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The Next Generation of NGS

With every leap forward in medical technology, we’ve made great strides toward targeted therapies for cancer. The power and reducing cost of next-generation sequencing (NGS) has certainly played its part in helping physicians make more informed decisions during the diagnosis-to-treatment journey. And yet, despite clear benefits, less than half of patients who qualify end up getting their tumors sequenced, according to a 2021 study (1). Here, Garret Hampton explores how this gap can be addressed and what the future holds for patient care.

How much of a difference can genomic sequencing make to cancer patient outcomes?

Genomic sequencing can have a profound impact on patient outcomes and can hold the key to unlocking a world of more precise, tailored care based on their cancer’s unique genomic profile. A real world study found that, when genomic testing results were available to inform treatment decisions for patients with cancer, they had better outcomes – including a 95 percent median overall survival rate (2). The study also pointed to the dangers of prescribing a one-size-fits-all treatment before NGS results are available. Molecular testing through rapid NGS is a critical first step in determining the best course of treatment for cancer patients and can be vital to improving survival rates. 

Why might some patients not receive this kind of care?

Unfortunately, there are many reasons why patients don’t receive genomic sequencing or, if they do, the results are not used to inform their care. But at the front of my mind are i) the slow adoption of broader genomic testing coverage with commercial payers, ii) gaps in clinical practice – failures as simple as not ordering the proper genomic tests, lack of awareness of FDA-approved indications, lack of trained personnel, iii) limited access to in-house genetic testing technology, and iv) inconclusive testing results and extended turnaround times. In some cases, even when the proper tests are ordered, delays in turnaround time mean that urgent treatment decisions must be made without these insights. And that could mean the patient is put on a less-effective treatment when they may have been matched to a more targeted option otherwise.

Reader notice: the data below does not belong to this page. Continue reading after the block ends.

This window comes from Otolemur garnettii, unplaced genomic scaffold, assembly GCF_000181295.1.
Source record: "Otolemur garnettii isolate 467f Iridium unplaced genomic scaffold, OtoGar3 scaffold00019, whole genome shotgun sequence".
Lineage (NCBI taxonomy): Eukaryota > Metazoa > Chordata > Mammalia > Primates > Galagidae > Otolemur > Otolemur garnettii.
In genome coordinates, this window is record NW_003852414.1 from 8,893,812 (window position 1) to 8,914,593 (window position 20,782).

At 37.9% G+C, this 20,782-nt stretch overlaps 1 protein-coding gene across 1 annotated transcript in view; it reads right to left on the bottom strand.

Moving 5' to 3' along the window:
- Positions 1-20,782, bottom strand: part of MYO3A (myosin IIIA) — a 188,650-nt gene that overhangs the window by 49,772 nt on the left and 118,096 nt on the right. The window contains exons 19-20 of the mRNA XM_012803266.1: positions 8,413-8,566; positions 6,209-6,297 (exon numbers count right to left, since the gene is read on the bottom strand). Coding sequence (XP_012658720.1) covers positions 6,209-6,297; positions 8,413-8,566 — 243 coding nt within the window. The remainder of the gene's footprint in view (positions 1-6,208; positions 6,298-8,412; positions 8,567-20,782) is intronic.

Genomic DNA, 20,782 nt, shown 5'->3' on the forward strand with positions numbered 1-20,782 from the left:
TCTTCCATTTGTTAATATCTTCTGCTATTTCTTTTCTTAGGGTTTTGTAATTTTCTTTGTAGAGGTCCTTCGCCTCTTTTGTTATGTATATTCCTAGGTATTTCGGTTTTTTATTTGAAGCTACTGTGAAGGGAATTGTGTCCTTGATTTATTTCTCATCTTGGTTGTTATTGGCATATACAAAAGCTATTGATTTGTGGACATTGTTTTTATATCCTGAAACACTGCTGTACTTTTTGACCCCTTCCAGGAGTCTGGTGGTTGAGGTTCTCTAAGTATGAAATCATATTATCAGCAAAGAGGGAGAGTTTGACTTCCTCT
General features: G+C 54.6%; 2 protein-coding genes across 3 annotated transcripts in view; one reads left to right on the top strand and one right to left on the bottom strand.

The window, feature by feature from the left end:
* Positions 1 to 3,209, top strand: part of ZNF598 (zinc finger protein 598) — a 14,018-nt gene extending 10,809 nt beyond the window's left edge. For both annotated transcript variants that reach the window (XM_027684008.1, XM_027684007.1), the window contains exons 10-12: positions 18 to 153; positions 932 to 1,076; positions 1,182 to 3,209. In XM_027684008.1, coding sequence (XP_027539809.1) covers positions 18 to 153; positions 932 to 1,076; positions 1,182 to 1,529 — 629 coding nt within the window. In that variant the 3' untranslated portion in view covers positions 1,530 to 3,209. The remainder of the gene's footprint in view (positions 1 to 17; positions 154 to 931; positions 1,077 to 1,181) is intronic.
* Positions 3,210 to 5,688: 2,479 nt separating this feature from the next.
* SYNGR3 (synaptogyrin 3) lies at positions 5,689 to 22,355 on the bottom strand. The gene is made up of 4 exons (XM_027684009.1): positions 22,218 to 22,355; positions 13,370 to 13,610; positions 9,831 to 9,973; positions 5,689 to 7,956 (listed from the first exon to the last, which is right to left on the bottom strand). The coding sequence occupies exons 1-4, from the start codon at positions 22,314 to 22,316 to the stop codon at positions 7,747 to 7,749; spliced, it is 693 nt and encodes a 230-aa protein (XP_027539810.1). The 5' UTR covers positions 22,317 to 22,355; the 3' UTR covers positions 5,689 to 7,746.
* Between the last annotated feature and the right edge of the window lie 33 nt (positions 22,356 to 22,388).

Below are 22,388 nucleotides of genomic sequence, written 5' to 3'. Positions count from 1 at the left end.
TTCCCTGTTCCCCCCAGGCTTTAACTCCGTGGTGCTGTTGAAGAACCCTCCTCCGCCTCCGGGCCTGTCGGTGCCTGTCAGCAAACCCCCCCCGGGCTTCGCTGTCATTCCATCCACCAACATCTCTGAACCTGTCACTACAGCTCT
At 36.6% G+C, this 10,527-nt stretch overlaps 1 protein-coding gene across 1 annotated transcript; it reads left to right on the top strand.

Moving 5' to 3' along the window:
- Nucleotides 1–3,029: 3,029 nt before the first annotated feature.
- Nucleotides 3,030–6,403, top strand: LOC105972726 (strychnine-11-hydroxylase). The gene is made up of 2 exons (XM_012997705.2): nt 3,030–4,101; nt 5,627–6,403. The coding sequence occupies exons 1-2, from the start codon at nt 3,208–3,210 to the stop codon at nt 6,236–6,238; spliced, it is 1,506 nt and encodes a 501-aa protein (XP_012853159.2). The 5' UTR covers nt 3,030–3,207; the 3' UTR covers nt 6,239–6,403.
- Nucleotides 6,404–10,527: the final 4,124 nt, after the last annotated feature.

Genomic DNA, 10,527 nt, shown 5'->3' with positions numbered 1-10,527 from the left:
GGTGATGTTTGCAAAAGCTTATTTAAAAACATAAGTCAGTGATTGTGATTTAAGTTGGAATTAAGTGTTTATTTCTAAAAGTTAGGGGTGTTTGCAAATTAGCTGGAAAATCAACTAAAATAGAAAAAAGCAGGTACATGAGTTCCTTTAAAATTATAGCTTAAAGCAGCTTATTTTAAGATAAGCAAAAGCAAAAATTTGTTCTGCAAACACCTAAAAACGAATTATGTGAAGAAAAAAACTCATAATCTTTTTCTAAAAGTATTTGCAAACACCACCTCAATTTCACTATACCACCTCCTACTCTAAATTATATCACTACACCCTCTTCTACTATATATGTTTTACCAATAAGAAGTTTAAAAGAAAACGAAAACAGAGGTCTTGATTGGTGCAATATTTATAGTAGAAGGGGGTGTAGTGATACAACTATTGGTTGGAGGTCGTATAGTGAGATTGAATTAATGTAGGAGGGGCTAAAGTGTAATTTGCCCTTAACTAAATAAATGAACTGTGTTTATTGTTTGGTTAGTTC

We’re actively working to overcome these hurdles by partnering closely with oncologists, pathologists, and pharmaceutical companies to ensure each stakeholder understands the central role of NGS in delivering the best possible cancer care. Automated testing equipment that delivers rapid results help us lower the threshold for adoption by offering a much easier workflow for in-house teams and ensures results are available to help inform care decisions. This automated solution greatly minimizes the need to train lab professionals on how to perform NGS tests.

What are the ramifications for patients who miss out on sequencing?

Electing to skip NGS testing or following a workflow that delivers results after care decisions are made can mean the difference between a patient being put on a targeted therapy versus standard first-line treatment, which may prove less effective. With targeted therapies, clinical teams have the opportunity to put eligible patients on a potentially less invasive treatment option, which could improve overall patient adherence to their treatment. However, if a patient is put on a suboptimal treatment first, that may make them ineligible for some targeted therapies in the future – making it paramount that testing and results are available to inform care from the beginning.